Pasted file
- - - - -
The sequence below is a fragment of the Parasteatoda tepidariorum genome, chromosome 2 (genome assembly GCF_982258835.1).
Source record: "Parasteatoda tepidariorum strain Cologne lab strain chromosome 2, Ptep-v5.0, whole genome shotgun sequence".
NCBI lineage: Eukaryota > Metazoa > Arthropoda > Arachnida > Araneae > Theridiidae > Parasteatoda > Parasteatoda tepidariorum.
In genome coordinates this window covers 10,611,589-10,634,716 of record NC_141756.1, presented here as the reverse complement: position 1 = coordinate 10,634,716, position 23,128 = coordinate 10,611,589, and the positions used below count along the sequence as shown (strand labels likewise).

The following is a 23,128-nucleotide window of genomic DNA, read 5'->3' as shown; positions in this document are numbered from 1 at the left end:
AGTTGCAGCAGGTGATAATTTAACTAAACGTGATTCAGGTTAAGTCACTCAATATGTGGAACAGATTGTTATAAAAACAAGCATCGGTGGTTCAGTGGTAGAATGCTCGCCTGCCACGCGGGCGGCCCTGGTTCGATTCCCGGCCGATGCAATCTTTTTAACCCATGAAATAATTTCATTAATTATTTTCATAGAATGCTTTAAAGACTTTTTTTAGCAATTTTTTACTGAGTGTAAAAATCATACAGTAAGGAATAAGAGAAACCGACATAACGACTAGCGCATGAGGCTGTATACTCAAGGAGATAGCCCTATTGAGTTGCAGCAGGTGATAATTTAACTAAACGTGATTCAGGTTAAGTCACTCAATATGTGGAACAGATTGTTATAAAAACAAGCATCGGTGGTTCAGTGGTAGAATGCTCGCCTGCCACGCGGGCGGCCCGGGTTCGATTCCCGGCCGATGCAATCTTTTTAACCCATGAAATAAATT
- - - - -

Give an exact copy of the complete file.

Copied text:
The sequence below is a fragment of the Parasteatoda tepidariorum genome, chromosome 2 (genome assembly GCF_982258835.1).
Source record: "Parasteatoda tepidariorum strain Cologne lab strain chromosome 2, Ptep-v5.0, whole genome shotgun sequence".
NCBI lineage: Eukaryota > Metazoa > Arthropoda > Arachnida > Araneae > Theridiidae > Parasteatoda > Parasteatoda tepidariorum.
In genome coordinates this window covers 10,611,589-10,634,716 of record NC_141756.1, presented here as the reverse complement: position 1 = coordinate 10,634,716, position 23,128 = coordinate 10,611,589, and the positions used below count along the sequence as shown (strand labels likewise).

The following is a 23,128-nucleotide window of genomic DNA, read 5'->3' as shown; positions in this document are numbered from 1 at the left end:
AGTTGCAGCAGGTGATAATTTAACTAAACGTGATTCAGGTTAAGTCACTCAATATGTGGAACAGATTGTTATAAAAACAAGCATCGGTGGTTCAGTGGTAGAATGCTCGCCTGCCACGCGGGCGGCCCTGGTTCGATTCCCGGCCGATGCAATCTTTTTAACCCATGAAATAATTTCATTAATTATTTTCATAGAATGCTTTAAAGACTTTTTTTAGCAATTTTTTACTGAGTGTAAAAATCATACAGTAAGGAATAAGAGAAACCGACATAACGACTAGCGCATGAGGCTGTATACTCAAGGAGATAGCCCTATTGAGTTGCAGCAGGTGATAATTTAACTAAACGTGATTCAGGTTAAGTCACTCAATATGTGGAACAGATTGTTATAAAAACAAGCATCGGTGGTTCAGTGGTAGAATGCTCGCCTGCCACGCGGGCGGCCCGGGTTCGATTCCCGGCCGATGCAATCTTTTTAACCCATGAAATAAATT